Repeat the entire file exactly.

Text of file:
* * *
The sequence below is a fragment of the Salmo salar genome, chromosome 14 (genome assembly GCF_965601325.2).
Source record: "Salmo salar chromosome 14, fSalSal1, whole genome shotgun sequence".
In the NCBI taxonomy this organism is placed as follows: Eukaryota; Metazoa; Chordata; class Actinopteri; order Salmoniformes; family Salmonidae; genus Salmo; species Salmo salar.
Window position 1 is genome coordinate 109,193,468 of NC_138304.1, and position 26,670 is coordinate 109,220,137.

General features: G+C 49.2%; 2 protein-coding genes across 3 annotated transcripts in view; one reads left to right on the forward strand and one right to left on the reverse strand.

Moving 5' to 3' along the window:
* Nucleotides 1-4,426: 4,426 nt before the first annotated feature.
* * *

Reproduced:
The sequence below is a fragment of the Salmo salar genome, chromosome 14 (genome assembly GCF_965601325.2).
Source record: "Salmo salar chromosome 14, fSalSal1, whole genome shotgun sequence".
In the NCBI taxonomy this organism is placed as follows: Eukaryota; Metazoa; Chordata; class Actinopteri; order Salmoniformes; family Salmonidae; genus Salmo; species Salmo salar.
Window position 1 is genome coordinate 109,193,468 of NC_138304.1, and position 26,670 is coordinate 109,220,137.

General features: G+C 49.2%; 2 protein-coding genes across 3 annotated transcripts in view; one reads left to right on the forward strand and one right to left on the reverse strand.

Moving 5' to 3' along the window:
* Nucleotides 1-4,426: 4,426 nt before the first annotated feature.